Plekanec contract comes with no illusions for player, team

Watch as the Montreal Canadiens celebrates another season and home opener with the great tradition of passing the torch to teammates.

BROSSARD, Que.— Montreal Canadiens coach Michel Therrien bristled at off-season speculation that Tomas Plekanec wouldn’t be part of the team’s long-term plans.

“For us, the management group and the coaching staff, we knew where we were going with this particular case,” Therrien said Friday. “If you don’t have a player like [Plekanec], who do you replace him with?”

If general manager Marc Bergevin had a name in mind, the two-year extension worth $12 million he gave Plekanec Friday might not have been presented. The deal will keep the Kladno, Cze., native from testing unrestricted free agency in July.

The announcement came 15 days shy of his 33rd birthday. He was notified of the details as he was lacing up his skates to hop on as the only veteran participating in a very optional practice Friday morning.

Plekanec was quietly going about his business on the ice when captain Max Pacioretty rushed from the massage therapist’s table to the players’ bench to spread the news of his teammate’s signing.

“He’s so sneaky,” said Pacioretty. “He’s walking around here all morning, he doesn’t say a word, doesn’t show anything about it, so I’m going to go out there and embarrass him. … I yelled it on the ice and he got all red. He’s so humble.”

Humility is only one aspect of Plekanec’s worth to the Canadiens. His consistency as a seven-time 20-plus goal scorer, his versatility as one of the league’s best defensive forwards, and his leadership are the qualities that have kept him with the team that drafted him 71st overall in 2001.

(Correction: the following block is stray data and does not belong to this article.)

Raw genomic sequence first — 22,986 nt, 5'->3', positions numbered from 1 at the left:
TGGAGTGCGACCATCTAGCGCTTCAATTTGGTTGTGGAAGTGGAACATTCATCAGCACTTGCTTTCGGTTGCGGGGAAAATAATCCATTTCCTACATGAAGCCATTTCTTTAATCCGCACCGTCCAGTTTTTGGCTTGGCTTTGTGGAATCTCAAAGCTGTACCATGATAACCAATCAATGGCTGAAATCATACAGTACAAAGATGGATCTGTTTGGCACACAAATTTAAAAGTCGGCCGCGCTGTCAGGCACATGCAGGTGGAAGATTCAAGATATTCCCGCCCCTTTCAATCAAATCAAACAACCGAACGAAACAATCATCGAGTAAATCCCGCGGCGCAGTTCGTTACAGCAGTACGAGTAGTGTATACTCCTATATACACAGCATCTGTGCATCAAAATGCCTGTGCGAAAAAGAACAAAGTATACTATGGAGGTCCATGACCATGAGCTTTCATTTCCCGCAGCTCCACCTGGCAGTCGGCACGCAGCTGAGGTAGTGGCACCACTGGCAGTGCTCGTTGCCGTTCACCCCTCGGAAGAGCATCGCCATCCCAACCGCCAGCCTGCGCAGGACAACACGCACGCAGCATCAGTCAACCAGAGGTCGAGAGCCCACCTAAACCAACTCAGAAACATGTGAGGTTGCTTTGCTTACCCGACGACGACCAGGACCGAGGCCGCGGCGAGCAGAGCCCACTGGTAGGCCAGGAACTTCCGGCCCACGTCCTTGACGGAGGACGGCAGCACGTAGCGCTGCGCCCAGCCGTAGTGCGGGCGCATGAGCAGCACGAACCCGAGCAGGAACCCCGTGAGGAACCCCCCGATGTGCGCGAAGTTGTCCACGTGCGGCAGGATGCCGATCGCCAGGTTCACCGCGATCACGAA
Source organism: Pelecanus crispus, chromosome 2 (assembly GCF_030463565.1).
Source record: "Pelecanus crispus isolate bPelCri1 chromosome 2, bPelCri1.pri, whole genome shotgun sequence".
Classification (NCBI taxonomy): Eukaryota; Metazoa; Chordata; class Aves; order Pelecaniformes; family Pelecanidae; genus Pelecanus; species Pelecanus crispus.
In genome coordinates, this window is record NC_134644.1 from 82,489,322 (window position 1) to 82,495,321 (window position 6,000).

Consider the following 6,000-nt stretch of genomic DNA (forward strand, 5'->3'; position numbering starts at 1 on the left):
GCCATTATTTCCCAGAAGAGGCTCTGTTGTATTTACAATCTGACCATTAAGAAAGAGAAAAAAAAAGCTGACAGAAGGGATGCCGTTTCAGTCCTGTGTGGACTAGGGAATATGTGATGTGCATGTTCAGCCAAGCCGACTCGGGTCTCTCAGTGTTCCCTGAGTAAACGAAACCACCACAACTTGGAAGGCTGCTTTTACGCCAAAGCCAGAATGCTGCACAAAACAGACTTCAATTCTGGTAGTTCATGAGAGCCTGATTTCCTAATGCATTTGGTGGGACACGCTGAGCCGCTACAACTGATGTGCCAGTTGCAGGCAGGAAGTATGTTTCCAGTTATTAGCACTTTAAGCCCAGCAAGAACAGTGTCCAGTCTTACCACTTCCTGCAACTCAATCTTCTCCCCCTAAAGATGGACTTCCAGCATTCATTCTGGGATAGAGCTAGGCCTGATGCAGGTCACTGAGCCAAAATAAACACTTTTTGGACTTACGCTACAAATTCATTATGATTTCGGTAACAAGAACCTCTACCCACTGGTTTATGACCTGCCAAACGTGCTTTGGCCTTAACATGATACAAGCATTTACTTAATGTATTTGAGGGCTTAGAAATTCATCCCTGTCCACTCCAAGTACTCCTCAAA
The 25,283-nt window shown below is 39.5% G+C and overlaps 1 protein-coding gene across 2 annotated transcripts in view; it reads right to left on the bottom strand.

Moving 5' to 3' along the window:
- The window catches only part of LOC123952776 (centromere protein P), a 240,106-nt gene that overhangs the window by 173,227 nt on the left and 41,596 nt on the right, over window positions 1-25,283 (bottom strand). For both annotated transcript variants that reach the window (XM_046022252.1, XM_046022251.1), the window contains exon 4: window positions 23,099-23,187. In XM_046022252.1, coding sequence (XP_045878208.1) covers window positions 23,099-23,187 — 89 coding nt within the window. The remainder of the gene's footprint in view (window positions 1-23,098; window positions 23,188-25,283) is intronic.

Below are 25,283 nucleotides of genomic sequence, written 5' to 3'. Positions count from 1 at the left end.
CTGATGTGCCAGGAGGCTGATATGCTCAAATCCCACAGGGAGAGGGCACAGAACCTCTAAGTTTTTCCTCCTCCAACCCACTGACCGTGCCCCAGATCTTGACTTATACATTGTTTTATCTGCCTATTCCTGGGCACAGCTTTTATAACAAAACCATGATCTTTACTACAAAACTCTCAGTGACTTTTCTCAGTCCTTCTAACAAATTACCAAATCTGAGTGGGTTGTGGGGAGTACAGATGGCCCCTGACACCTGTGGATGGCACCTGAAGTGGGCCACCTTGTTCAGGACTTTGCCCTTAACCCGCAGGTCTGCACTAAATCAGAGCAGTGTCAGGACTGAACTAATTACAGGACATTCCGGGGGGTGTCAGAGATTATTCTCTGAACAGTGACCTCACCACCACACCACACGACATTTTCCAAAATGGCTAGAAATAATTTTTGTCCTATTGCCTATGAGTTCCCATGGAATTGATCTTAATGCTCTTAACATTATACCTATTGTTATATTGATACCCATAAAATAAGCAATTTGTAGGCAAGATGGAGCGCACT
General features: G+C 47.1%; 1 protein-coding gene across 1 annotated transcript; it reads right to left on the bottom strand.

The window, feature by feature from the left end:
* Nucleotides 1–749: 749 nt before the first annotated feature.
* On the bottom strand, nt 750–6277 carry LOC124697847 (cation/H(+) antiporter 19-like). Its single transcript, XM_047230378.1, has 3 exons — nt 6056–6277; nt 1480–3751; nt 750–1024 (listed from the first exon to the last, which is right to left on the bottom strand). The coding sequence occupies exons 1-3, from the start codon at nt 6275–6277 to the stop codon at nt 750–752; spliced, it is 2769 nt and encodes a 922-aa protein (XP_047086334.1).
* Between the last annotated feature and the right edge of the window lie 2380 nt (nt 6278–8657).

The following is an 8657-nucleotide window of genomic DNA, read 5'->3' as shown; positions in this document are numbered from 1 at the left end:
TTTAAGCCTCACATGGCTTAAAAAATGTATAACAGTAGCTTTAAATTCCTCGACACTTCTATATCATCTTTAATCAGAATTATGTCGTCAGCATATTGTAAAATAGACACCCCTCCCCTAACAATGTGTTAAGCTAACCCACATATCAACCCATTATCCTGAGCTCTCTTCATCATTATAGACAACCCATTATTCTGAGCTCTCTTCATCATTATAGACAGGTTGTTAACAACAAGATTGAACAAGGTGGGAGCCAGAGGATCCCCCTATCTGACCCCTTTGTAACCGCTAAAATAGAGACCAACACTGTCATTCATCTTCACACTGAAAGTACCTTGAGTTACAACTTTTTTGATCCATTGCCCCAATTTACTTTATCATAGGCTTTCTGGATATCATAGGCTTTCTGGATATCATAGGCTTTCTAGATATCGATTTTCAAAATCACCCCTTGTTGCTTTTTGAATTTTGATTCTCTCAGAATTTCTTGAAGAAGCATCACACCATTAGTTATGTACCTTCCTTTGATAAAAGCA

There’s nothing flashy about Plekanec’s game, nothing overly creative, either. But the 2014-15 season was one of four in which he’s recorded more than 55 points.

Five games into the 2015-16 season, Plekanec is tied for the team lead with four goals.

“Play the odds, give yourself an opportunity,” said Pacioretty of his linemate’s simple style of play. “If you get in tight and have a chance to score, why try and make the extra move when you can get a shot off? He’s a good role model for that.”

Therrien agreed with the captain’s assessment, saying he’ll often use Plekanec’s work in video analysis to identify good playing habits for his younger pupils to abide by.

Obviously he’s a fan, but if the coach was hoping this new deal would nullify uncertainty regarding Plekanec’s long-term future with the team, that’s unlikely to happen. The contract extension does not include trade protection in the form of a no-movement or no-trade clause.

“We can’t control speculation,” said Therrien.

With the Canadiens looking more and more like Stanley Cup contenders, the possibility they eventually parlay Plekanec’s value into acquiring a more proven playoff performer is one that must still be considered.

Plekanec hasn’t found a way to raise his game to the level expected of him in hockey’s spring season. His one-goal and three-assist performance in last year’s playoffs despite averaging 20:16 in 12 games was a continuation of a career-long pattern.

“I’m comfortable here, and if ever Marc [Bergevin] comes in and asks me something, we’ll talk about that,” said Plekanec, who also stated he didn’t request any trade protection be included in his new deal.

Whether or not a trade happens this year, a conversation between the Canadiens general manager and one of his most tenured players is more than likely to occur before this extension runs its course. Emerging centre Alex Galchenyuk will be due for a major pay raise after his two-year, $5.6-million contract expires in June of 2017. And with Plekanec in the fold, the Canadiens already have $45 million committed to just 10 players for the 2017-18 season — the last year on superstar goaltender Carey Price’s contract.

Plekanec’s under no illusions about what the future may bring, but he won’t waste his energy thinking about it. Whatever happens, he’ll be $12 million richer by the time he turns 35.

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